The content below is borrowed from Kimera’s Corporate History.
As a kid growing up in Norway, Mounir Shita was fascinated by the future, particularly the way it was portrayed in Star Trek and other science fiction stories, television shows and movies. As a high school student, Mounir not only majored in electronics, he built out his room with various inventions he created, automating objects and lights with motions and gestures. Mounir wondered what it would take to make all the devices he used and all those around him work in sync to his benefit. Ah, but that is only the imagination of a boy fascinated by science fiction.
By 2004, Mounir was already a successful entrepreneur. PayWi, the company he co-founded, was one of the pioneers in mobile payments. At the time, paying by phone was unheard of. After raising $2.5 million, PayWi had a meeting with the State of Oregon, and once that meeting ended, the company was named as an authorized financial system for the state, becoming the second such authorized institution behind the state’s official bank, US Bank. Mounir helped seal this groundbreaking deal by selling his vision of the future. After the meeting he began to understand that it’s not businesses that make things happen, it’s people.
The future became Mounir’s preoccupation. His youthful notion that devices can be synchronized had evolved into a vision where all the devices around a person are not just “smart,” but intelligent, and actively work to make people’s lives better. Achieving this vision would require artificial intelligence. AI was not the goal, merely the means to realize this grand vision. Mounir’s preoccupation became his obsession, and he soon had tunnel vision, researching and learning as much as he could about AI.
By this time, there was already a half-century of AI research, all centered around the biology and neuroscience of how the brain works, and trying to create a digital replica of thought process. Mounir decided he would start from the beginning and apply a new approach, one he understood better: physics. And more specifically, quantum mechanics. He started applying new theories to apps he developed on the side.
His AI research and experiments with apps led to the creation in 2006 of another startup, GoLife Mobile, a cross-platform application development platform that strived to create new apps that work together, rather than each mobile app working completely independently within its own silo. The idea was that each app would be a building block creating a greater, synchronized user experience.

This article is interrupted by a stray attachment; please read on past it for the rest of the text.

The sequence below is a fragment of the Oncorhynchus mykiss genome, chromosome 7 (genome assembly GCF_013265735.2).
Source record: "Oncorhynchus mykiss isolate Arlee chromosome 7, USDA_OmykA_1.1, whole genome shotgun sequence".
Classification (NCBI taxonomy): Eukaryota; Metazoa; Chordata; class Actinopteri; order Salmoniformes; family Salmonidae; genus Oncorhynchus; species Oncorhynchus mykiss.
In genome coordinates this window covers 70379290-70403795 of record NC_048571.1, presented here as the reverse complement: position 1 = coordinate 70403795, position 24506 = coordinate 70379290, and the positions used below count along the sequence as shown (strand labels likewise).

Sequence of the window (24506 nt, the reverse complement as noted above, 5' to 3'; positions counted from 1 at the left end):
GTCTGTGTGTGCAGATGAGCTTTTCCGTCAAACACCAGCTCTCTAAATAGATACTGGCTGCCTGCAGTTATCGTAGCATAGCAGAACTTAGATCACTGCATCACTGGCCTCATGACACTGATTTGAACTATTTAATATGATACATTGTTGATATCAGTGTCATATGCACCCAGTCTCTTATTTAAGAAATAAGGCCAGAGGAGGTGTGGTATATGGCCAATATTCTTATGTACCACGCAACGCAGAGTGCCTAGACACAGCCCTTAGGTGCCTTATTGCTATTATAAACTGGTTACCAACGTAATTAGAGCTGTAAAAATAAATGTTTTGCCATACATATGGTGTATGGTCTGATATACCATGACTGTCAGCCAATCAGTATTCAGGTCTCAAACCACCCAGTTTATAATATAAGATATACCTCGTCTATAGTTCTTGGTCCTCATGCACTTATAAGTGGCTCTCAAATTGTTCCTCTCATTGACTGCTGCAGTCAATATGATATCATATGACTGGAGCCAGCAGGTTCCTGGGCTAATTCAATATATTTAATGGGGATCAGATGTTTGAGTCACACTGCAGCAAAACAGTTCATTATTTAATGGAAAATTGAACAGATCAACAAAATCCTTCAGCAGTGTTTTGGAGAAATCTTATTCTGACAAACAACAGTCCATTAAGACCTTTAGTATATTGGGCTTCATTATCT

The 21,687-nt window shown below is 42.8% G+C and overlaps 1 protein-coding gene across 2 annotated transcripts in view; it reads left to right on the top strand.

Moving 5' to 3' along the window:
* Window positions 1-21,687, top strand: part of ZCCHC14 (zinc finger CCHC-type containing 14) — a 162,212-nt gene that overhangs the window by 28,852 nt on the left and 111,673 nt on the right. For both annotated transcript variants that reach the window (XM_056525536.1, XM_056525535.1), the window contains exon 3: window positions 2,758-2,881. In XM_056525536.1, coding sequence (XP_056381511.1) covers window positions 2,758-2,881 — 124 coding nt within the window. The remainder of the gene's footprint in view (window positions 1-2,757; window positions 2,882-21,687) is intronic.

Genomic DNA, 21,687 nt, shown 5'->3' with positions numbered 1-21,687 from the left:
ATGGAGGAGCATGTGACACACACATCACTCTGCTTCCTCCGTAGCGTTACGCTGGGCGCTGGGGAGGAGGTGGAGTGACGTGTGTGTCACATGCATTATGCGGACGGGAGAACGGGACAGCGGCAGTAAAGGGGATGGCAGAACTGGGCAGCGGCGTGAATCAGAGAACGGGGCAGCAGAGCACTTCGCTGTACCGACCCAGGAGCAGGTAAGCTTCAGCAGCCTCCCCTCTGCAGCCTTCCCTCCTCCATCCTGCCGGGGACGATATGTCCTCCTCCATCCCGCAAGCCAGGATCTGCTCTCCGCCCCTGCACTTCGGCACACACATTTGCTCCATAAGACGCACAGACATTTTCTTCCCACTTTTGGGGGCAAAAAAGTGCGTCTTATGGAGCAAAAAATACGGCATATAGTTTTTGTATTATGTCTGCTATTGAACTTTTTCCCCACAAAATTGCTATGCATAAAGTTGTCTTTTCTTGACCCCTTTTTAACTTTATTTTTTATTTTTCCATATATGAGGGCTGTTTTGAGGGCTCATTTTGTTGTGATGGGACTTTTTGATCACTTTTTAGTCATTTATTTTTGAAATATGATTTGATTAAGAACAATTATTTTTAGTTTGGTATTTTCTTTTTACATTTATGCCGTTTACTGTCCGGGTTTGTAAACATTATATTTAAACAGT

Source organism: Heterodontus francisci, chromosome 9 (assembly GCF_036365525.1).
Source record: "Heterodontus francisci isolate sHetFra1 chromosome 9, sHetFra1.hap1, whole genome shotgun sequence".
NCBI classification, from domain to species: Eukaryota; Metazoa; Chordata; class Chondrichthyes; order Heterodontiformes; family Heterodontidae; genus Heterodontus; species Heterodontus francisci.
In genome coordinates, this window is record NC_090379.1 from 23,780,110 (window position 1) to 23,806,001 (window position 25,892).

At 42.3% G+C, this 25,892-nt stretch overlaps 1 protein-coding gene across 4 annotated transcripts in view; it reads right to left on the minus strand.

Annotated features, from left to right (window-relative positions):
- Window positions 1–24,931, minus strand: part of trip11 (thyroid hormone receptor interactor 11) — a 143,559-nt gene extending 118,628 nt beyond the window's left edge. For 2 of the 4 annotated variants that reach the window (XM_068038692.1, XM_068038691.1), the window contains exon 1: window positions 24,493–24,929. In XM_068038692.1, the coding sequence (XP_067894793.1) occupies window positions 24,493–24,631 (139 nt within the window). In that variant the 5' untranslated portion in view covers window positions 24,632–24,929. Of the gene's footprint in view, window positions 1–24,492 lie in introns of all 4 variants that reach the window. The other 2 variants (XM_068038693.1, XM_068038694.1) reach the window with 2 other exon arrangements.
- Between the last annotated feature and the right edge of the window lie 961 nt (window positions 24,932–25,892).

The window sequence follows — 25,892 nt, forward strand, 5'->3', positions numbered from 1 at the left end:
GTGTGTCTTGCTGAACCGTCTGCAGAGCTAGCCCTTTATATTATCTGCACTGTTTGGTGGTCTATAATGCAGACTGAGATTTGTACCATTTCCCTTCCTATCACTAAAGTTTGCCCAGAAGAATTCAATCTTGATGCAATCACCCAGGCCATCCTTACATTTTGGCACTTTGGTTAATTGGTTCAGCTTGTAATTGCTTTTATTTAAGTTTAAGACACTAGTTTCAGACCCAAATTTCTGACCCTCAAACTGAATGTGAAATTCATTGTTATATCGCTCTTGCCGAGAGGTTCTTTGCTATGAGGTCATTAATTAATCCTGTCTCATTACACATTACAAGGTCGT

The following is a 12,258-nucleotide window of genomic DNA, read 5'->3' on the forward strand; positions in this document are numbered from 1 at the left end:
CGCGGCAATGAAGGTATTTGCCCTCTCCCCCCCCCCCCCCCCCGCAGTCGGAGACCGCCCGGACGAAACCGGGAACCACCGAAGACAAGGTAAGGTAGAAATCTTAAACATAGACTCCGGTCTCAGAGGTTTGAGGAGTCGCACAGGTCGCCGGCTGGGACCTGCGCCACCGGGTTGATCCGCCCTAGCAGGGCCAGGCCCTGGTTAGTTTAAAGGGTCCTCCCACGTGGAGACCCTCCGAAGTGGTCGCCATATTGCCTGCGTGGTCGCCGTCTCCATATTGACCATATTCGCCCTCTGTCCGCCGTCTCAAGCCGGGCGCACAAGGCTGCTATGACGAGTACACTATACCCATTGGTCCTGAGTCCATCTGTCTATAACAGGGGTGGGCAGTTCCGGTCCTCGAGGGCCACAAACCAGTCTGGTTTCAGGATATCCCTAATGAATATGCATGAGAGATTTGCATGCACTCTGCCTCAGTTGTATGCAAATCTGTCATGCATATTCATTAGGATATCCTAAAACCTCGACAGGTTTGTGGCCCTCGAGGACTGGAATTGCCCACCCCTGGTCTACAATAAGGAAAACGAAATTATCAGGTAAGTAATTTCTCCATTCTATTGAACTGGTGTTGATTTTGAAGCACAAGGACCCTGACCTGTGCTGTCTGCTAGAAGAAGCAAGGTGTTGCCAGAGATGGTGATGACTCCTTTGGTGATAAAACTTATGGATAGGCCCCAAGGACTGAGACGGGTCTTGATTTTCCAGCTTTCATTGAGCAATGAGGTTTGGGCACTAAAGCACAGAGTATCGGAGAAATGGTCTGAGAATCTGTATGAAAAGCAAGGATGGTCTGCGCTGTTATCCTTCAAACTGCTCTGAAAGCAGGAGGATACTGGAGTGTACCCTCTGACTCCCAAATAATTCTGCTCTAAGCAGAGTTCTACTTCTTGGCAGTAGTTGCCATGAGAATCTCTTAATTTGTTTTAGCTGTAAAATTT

As Mounir expanded his approach to apps and intelligence, a chance encounter on social media introduced him to Nigel Deighton, then a UK-based vice president of research at Gartner, the world’s largest industry analyst firm. The two shared similar thoughts of the future, and they engaged in lengthy email correspondence and Skype conversations about what intelligence really means. Nigel joined GoLife’s advisory board, and the two continued to scheme.
Both Mounir and Nigel agreed that pursuing a digital replica of the human brain was folly, and they began to assemble the idea of a new business model for GoLife that would develop technology based on Mounir’s quantum mechanics-based theories and Nigel’s business acumen. A point of early and enthusiastic agreement was a shared philosophy: that to be successful the company should not pursue technology for the sake of the technology itself, but try to understand what the future economy would become, and develop a product to meet anticipated needs.
From the technology perspective, their goal was to create code that would not need to be programmed to do anything, but instead learn from observation and determine desirable actions for itself. With their business plan completed, GoLife raised $10 million more in venture funding. But before the funds were distributed, the economic collapse of 2008 caused the well of venture capital to run dry. But their idea stayed very much alive.